Ostensibly, Immigration policy is one of the policy points during this election. After the Economy, Taxes, Budget Deficit / Debt, Foreign Policy (primarily related to the Middle East and China), Immigration comes next in the laundry list (per cnn.com) 

So, as someone who is directly impacted by US Immigration Policy, lets talk about this a little bit. 

Immigration policies fall in two broad categories – Illegal Immigration and Legal Immigration. 

Illegal immigration policy, as it currently exists, is a moral and financial travesty – that does not befit the most prosperous nation on the planet. And they are connected. 

As an e.g. – think about Walmart – it is the world’s largest retailer. And most of the so called “working class red collar” populace – most of who ostensibly vote Republican – shop there. Now think of going to a Super Walmart and buying a gigantic cut of meat or a whole chicken for 99 cents. And if you think about the value chain – you should think illegal immigration. Or those tomatoes / potatoes / apples / whatever at the cheapest prices in the world – think illegal immigration.

Because as Americans, while we are hooked on cheap food, do we realize who actually work in those meat packing factories or the farms? That’s right – even with an unemployment rate of 8%, not a whole lot of “americans” work those jobs. These jobs are demanding, dangerous and backbreaking. And overwhelmingly done by illegal immigrants. We want our lawns mowed, our houses cleaned and our dirty stuff to be taken care of at below market rates – however, we aren’t willing to provide basic recognition to those that do them. It is a travesty. 

For our presidential candidates to be playing this as an electoral lever is cynical and unfeeling. It is also unbelievably unfair. 

Academically, it has been proven that there is less institutionalized crime in immigrant communities (contrary to perceptions), there is a significant GDP gain due to the hard working ethos that immigrants bring and increases diversity which is so critical to the idea of America.

So what do we do about it – we should have a well defined path to citizenship – that actually doesn’t take 20 years. We should reward good behavior. And we should recognize what so called “illegal” immigrants grant us. A lot of America has on their dinner table what they do – because of cheap labor – who often work under minimum wage.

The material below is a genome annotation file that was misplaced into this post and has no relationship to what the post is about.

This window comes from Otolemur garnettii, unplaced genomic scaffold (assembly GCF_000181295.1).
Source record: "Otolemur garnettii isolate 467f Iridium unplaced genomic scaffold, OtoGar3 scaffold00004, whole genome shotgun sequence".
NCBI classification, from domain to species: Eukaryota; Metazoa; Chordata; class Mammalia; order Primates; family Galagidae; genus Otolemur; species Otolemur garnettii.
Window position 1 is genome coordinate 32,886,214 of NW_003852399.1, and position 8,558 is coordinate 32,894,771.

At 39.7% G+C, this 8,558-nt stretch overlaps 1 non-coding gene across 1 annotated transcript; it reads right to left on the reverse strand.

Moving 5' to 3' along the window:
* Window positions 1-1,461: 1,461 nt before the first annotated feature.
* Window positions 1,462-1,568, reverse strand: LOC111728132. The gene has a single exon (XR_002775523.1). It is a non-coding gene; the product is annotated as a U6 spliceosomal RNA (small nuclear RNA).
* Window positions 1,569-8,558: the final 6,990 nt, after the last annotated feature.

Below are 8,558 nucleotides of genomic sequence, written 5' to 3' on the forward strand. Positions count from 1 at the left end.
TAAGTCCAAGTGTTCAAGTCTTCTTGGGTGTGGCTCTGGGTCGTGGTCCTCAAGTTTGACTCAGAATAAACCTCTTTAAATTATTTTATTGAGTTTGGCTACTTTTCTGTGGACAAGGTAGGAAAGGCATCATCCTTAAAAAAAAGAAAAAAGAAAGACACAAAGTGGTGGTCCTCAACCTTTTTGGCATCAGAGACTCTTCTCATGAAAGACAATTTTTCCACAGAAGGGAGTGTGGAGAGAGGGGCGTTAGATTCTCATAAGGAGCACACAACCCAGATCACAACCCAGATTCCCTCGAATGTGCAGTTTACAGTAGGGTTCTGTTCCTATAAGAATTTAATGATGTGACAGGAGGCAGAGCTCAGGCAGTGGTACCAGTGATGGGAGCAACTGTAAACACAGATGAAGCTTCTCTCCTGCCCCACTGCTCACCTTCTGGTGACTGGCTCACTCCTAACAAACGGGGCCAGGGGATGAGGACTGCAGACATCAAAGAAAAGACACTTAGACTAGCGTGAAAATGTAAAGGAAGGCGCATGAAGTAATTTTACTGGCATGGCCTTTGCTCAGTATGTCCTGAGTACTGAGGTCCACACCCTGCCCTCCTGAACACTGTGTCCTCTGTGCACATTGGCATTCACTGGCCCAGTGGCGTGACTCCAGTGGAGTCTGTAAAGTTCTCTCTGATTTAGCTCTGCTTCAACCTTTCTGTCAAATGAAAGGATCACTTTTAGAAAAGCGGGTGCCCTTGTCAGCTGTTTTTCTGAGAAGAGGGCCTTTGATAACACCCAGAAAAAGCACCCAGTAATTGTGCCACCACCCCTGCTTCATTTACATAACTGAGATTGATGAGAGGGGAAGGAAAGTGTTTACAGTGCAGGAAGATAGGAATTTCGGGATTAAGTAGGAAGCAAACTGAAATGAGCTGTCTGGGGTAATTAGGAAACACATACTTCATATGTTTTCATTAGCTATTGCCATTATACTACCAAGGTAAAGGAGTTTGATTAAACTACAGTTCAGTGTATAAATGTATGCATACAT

Now, let’s talk legal immigration.

Full Disclosure: The author considers himself a victim of the process. So this might be a little colored. No puns intended!

Background: The author has an engineering graduate and has a graduate degree in engineering from Michigan State University. He is also an MBA from Columbia Business School, Columbia University, an Ivy League institution. 

He has been a management consultant for 10 years. And a home owner. And a tax payer. And he’s been stuck in the Green Card morass for the last 8. With no hope of getting a Green Card for the next 10 years (unless there are changes to the immigration policy)

Skilled Immigration brings a ton of advantages to this country. And yet, it is treated with such disdain – that it seems that America is doing its highly skilled immigrants a favor to let them stay here. While actually the opposite is true. Because there are a lot of alternate opportunities now. Case in point – I can go back to India tomorrow and do what I do. Or frankly, a lot of countries in the world. America’s skilled immigration policies are regressive. Per capita, Great Britain, Australia, Canada and a number of OECD countries provide much more liberal immigration than America does. (Economist.com). 

So, how do we solve this issue. One, we crack down on those players who break rules. There are a lot of players – who just work around rules. And they have gotten around it for way too long.

And, second, as a lot of experts have promulgated, we give Green Cards to everyone who has a graduate degree from a recognized school in the United States. 

That simple. 

Ultimately, immigration is obviously a very basic tenet of the fabric of the American society. And while the author understands that America is going through tough economic times – which always gets any country to get more protectionist and insular – the reality is that America’s success has always been premised by inclusion. 

And at no time in its history has America been more close and insular than it is today.  And yet, this needs to be resolved – it has been ignored way too long. 

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